The High Pressure and Temperature Batch Reaction Vessels are rated to provide:

  • 15MPa pressure

  • Up to 80oC temperature.

  • Wide variety of rock and fluid types

  • Fluid sampling for ICP analysis

State of the Art, uniqueness & specific advantages

The Applied GeoSciences has a number of state of the art facilities. The hydrogen flow rig is the first of its kind to facilitate flow of hydrogen through porous media at elevated pressure and temperature which will be of importance as hydrogen increasing plays a part in the transition to low carbon fuels.

The THMC Multiphase flow rig is unique, is fully adaptable to give control over temperature, fluid type, fluid pressure and confining stress up to the equivalent of 4km depth. It is fully adapted to work with supercritical CO2 flow which will be of interest to researchers working in CCUS.

Scientific Environment

The Applied Geosciences laboratory is located in the School of Geosciences at The University of Edinburgh with acess to the world class analytical facilities https://www.ed.ac.uk/geosciences/facilities

Operating by

The University of Edinburgh

The University of Edinburgh
United Kingdom
STORAGE technologies:
Pressure/injection, Migration, Caprock/well integrity, Leakage mitigation/remediation, Reactivity/mineralisation, Leakage, Static modelling, Dynamic modelling
TRANSPORT technologies:
Security/troubleshooting, Fluid characterisation, Flow Characterisation, Material testing, CO2 pipeline transport and integrity
Research Fields:
Fluid dynamics, Chemistry/Geochemistry, Geology/Geophysics, Mechanics/Geomechanics, Monitoring, Material science, Modelling, Physical processes, Thermodynamics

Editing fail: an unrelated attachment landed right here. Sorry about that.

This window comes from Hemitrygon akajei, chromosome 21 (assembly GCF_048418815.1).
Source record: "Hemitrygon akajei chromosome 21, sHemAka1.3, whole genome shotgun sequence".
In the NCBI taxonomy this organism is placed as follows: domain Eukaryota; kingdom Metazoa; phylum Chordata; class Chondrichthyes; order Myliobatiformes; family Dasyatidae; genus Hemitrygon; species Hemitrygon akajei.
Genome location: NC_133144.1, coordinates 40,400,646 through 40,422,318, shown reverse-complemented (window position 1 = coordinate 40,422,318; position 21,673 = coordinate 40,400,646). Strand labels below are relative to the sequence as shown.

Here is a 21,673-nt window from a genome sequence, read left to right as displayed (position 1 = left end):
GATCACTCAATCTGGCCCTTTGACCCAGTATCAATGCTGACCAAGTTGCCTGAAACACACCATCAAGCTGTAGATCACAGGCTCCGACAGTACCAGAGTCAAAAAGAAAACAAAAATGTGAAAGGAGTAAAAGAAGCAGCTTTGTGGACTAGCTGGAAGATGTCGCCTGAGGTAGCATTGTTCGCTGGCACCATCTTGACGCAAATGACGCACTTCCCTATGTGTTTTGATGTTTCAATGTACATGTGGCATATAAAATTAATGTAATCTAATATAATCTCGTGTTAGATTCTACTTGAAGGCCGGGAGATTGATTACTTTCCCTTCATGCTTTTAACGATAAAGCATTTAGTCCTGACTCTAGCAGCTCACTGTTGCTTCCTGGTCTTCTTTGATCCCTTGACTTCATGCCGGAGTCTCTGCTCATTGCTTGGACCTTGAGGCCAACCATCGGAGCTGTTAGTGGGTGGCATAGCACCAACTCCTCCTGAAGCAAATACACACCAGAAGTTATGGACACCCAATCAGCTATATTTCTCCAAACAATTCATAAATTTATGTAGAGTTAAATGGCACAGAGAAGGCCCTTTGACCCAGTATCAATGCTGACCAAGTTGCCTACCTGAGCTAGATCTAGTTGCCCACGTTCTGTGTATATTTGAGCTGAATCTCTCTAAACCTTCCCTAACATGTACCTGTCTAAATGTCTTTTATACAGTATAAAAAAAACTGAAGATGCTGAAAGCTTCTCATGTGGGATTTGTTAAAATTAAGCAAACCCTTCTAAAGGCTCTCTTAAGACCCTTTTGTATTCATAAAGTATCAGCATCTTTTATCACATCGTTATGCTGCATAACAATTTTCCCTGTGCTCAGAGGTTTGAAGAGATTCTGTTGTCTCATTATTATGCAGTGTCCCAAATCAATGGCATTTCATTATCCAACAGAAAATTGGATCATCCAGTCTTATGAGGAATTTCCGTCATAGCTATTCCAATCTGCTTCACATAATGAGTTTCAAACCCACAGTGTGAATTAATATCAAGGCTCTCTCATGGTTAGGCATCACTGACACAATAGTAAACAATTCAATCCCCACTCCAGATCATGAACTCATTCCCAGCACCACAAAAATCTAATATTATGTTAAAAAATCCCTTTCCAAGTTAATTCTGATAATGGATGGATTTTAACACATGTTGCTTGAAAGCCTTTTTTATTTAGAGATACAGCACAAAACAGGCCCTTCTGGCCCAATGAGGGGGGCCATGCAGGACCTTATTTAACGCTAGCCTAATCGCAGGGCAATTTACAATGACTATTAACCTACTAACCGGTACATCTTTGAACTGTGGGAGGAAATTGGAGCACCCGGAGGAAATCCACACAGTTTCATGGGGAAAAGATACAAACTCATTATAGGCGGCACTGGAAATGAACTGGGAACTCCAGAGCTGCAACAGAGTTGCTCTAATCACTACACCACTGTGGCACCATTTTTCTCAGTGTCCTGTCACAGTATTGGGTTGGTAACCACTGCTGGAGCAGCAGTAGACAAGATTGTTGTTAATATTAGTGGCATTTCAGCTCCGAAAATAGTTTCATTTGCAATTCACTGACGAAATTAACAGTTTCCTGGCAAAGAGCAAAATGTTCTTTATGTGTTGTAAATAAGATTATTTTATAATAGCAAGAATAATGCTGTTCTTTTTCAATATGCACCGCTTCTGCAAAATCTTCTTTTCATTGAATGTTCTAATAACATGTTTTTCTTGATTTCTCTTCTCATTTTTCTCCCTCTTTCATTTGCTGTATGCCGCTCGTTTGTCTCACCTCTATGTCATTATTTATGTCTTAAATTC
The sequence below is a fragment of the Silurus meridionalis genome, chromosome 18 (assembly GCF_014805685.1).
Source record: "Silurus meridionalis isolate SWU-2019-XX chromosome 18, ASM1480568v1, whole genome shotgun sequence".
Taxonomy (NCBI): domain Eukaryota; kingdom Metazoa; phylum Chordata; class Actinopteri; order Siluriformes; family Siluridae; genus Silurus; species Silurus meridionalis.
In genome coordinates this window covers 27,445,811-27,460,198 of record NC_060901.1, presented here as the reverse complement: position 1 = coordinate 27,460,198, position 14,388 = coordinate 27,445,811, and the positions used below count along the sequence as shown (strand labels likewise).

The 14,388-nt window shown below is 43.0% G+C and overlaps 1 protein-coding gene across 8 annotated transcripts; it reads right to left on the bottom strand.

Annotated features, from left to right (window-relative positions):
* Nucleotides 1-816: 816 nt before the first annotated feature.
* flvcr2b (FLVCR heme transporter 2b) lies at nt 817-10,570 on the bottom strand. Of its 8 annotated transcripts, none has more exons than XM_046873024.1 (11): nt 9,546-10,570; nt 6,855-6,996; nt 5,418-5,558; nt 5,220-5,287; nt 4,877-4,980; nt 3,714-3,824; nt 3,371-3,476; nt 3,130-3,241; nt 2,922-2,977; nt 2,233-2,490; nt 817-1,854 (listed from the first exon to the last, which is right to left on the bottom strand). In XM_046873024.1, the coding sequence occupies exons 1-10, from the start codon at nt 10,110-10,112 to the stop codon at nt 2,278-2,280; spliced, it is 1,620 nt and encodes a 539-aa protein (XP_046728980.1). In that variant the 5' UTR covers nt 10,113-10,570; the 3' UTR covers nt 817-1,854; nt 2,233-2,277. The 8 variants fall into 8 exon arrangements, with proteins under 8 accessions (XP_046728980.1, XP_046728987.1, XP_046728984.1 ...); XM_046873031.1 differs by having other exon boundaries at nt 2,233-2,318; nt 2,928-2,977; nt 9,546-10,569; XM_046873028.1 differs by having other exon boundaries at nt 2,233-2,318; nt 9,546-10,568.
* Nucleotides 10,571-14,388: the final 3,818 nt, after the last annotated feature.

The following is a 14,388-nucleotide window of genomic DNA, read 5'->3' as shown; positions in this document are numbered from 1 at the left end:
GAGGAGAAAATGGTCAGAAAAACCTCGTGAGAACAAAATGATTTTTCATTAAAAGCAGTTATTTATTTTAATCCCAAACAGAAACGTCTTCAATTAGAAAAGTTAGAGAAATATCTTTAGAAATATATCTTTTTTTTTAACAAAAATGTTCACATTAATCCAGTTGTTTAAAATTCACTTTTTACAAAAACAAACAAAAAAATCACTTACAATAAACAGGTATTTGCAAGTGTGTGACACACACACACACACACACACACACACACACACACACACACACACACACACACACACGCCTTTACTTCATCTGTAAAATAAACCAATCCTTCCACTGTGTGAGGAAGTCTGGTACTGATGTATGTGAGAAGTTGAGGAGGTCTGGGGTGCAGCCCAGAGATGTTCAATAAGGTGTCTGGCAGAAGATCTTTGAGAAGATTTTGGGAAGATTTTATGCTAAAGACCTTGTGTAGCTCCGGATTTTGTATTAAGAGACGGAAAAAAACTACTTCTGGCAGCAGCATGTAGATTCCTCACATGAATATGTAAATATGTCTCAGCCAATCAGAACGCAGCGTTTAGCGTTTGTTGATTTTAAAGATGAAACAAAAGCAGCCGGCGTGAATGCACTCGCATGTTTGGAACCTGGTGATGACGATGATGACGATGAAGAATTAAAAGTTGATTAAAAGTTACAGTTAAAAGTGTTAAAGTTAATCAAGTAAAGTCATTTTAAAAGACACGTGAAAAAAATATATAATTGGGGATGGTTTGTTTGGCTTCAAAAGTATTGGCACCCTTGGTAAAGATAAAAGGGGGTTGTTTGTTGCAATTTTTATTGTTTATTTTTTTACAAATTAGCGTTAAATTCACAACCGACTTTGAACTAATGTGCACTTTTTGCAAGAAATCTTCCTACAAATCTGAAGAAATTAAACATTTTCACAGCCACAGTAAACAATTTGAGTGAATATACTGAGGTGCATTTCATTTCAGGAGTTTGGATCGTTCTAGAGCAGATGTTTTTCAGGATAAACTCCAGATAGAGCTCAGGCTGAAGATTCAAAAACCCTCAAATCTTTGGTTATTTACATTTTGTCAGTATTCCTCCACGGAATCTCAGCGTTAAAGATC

Facility's fact sheet

Location & Contacts

Edinburgh, United Kingdom
Katriona Edlmann
RICC Contacts - Secondary contact
Philippa Parmiter

Facility Availability

Unit of access (UA)
Availability per year (in UA)
6 weeks
Duration of a typical access (average) and number of external users expected for that access
3 weeks
Average number of external users expected for typical access

Quality Control / Quality Assurance (QA)

Activities / tests / data are
State of Quality: Full risk assessment will be undertaken prior to any work in the laboratory and will comply with all UK health and safety regulations.

Operational or other constraints

Specific risks:
None if full health and safety compliance is undertaken
Legal issues

CCUS Projects

EU-Funded CCUS Projects
Other CCUS Projects

Selected Publications

International Journal of Hydrogen Energy. (2021)
Hydrogen Storage in Saline Aquifers: The Role of Cushion Gas for Injection and Production.
N.Heinemann, J.Scafidi, G.Pickup, E.M.Thaysen, A.Hassanpouryouzband, M.Wilkinson, A.K.Satterley, M.G.Booth, K.Edlmann, and R.S.Haszeldine.
Renewable and Sustainable Energy Reviews. Volume 151. (2021)
Estimating microbial growth and hydrogen consumption in hydrogen storage in porous media.
Thaysen, E.M, McMahon, S., StrobelbIan, G.J., Butler, I.B., Ngwenya, B.T., Heinemann, N., Wilkinson, M., Hassanpouryouzband, A., McDermott, C.I. and Edlmann, K.
ACS Energy Letters (2021)
Offshore geological storage of hydrogen: Is this our best option to achieve net-zero?
Hassanpouryouzband, E. Joonaki, K. Edlmann and R. Stuart Haszeldine.
Rock Mech Rock Eng 54, 3977–3994 (2021)
Modelling Rock Fracture Induced by Hydraulic Pulses.
Xun Xi, Shangtong Yang, Christopher I. McDermott, Zoe K. Shipton, Andrew FraserHarris & Katriona Edlmann
Applied Energy. (2021)
Mapping geological hydrogen storage capacity and regional heating demands: An applied UK case study.
Mouli-Castillo, J., Heinemann N, Edlmann K.
Journal of Hydrology (2021)
Understanding the interplay of capillary and viscous forces in CO2 core flooding experiments.
Xiaoqiang Jin, Cong Chao, Katriona Edlmann, Xianfeng Fan.
ACS Energy Lett. 2022, 7, 2203–2210. (2022)
Geological Hydrogen Storage: Geochemical Reactivity of Hydrogen with Sandstone Reservoirs.
Aliakbar Hassanpouryouzband, Kate Adie, Trystan Cowen, Eike M. Thaysen, Niklas Heinemann, Ian B. Butler, Mark Wilkinson, and Katriona Edlmann.